How do you tell the Balkans from the Caucasus? What’s the difference between fission and fusion? Whigs and Tories? Shiites and Sunnis? Deduction and induction? Why aren’t all Shakespearean comedies necessarily thigh-slappers? What are transcendental numbers and what are they good for? What really happened in Plato’s cave? Is postmodernism dead or just having a bad hair day? And for extra credit, when should you use the adjective continual and when should you use continuous?

An Incomplete Education answers these and thousands of other questions with incomparable wit, style, and clarity. American Studies, Art History, Economics, Film, Literature, Music, Philosophy, Political Science, Psychology, Religion, Science, and World History: Here’s the bottom line on each of these major disciplines, distilled to its essence and served up with consummate flair.

In this revised edition you’ll find a vitally expanded treatment of international issues, reflecting the seismic geopolitical upheavals of the past decade, from economic free-fall in South America to Central Africa’s world war, and from violent radicalization in the Muslim world to the crucial trade agreements that are defining globalization for the twenty-first century. And don’t forget to read the section A Nervous American’s Guide to Living and Loving on Five Continents before you answer a personal ad in the International Herald Tribune.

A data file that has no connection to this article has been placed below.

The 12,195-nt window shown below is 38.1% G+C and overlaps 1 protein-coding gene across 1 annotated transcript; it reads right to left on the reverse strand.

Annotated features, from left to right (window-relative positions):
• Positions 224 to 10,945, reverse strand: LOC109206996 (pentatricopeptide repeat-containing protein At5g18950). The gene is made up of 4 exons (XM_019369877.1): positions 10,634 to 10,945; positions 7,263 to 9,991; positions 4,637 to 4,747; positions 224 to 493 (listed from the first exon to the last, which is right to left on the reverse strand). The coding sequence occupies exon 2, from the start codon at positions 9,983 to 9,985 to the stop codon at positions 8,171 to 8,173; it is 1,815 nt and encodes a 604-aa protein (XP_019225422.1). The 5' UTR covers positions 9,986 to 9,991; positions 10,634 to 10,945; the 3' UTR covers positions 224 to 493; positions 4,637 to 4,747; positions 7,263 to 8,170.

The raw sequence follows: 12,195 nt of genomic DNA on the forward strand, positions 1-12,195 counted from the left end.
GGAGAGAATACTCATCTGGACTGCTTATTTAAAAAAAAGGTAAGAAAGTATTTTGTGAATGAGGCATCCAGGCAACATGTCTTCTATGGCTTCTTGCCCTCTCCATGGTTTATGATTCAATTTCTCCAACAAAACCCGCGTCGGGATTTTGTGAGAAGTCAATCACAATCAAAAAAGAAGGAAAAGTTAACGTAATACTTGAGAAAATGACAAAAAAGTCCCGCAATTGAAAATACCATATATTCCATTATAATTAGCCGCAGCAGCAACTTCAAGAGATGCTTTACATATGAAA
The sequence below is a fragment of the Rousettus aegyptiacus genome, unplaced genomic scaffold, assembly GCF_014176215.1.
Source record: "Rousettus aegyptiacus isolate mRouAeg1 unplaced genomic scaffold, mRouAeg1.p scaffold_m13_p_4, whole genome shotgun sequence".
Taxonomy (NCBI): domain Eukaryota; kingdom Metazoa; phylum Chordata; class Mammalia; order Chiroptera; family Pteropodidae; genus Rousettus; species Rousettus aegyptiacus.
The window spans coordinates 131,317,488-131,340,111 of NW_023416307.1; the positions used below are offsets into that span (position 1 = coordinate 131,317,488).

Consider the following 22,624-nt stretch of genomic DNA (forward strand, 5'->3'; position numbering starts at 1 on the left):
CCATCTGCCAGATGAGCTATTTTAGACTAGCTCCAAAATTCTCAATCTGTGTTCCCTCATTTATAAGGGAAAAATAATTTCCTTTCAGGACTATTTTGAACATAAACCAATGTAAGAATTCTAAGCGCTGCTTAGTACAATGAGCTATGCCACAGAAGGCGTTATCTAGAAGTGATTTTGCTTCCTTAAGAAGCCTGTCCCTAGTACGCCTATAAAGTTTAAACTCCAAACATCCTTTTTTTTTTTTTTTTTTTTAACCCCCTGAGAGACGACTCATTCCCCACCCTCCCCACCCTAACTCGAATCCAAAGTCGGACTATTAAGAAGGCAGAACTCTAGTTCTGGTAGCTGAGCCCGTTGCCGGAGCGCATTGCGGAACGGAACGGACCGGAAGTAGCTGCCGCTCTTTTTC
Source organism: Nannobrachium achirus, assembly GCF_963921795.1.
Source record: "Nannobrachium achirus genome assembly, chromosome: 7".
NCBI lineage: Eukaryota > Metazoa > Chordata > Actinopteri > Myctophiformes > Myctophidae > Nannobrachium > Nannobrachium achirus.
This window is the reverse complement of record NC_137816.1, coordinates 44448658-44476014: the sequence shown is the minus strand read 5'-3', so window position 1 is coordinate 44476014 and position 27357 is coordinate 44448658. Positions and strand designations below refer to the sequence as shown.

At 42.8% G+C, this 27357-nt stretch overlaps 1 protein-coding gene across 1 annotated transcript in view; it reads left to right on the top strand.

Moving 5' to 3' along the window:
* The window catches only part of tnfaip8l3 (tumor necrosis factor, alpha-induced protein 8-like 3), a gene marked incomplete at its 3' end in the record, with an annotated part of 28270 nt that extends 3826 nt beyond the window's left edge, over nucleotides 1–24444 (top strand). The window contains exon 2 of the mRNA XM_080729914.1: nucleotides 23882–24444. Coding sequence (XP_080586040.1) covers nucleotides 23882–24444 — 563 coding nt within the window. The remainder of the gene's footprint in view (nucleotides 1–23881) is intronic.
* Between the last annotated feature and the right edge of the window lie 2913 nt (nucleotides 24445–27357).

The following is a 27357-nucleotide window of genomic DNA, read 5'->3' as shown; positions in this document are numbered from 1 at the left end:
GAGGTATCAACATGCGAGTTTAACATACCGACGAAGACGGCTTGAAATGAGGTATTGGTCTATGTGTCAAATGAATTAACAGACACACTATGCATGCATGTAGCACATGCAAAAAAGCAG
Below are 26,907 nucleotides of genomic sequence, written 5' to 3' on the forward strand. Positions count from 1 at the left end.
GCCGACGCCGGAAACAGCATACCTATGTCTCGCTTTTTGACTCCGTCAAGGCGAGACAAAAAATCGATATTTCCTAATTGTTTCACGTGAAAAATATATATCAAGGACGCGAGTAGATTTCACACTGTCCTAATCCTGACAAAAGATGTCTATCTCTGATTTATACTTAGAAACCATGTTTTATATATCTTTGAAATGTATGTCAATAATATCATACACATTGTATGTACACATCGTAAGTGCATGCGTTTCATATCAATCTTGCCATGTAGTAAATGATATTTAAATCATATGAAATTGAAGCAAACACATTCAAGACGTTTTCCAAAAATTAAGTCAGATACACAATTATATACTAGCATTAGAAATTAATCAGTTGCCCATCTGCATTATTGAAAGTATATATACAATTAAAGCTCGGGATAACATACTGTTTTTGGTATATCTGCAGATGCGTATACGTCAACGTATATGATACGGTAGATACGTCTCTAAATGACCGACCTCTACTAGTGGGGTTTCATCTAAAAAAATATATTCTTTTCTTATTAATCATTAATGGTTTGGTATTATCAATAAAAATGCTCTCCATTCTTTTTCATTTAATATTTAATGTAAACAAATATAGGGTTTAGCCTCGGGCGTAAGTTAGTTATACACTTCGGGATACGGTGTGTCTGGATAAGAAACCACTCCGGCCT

As delightful as it is illuminating, An Incomplete Education packs ten thousand years of culture into a single superbly readable volume. This is a book to celebrate, to share, to give and receive, to pore over and browse through, and to return to again and again.

(retrieved from Amazon Thu, 12 Mar 2015 18:12:08 -0400)

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A survey of world culture covers American studies, art history, economics, film, literature, music, philosophy, political science, psychology, religion, science, and world history.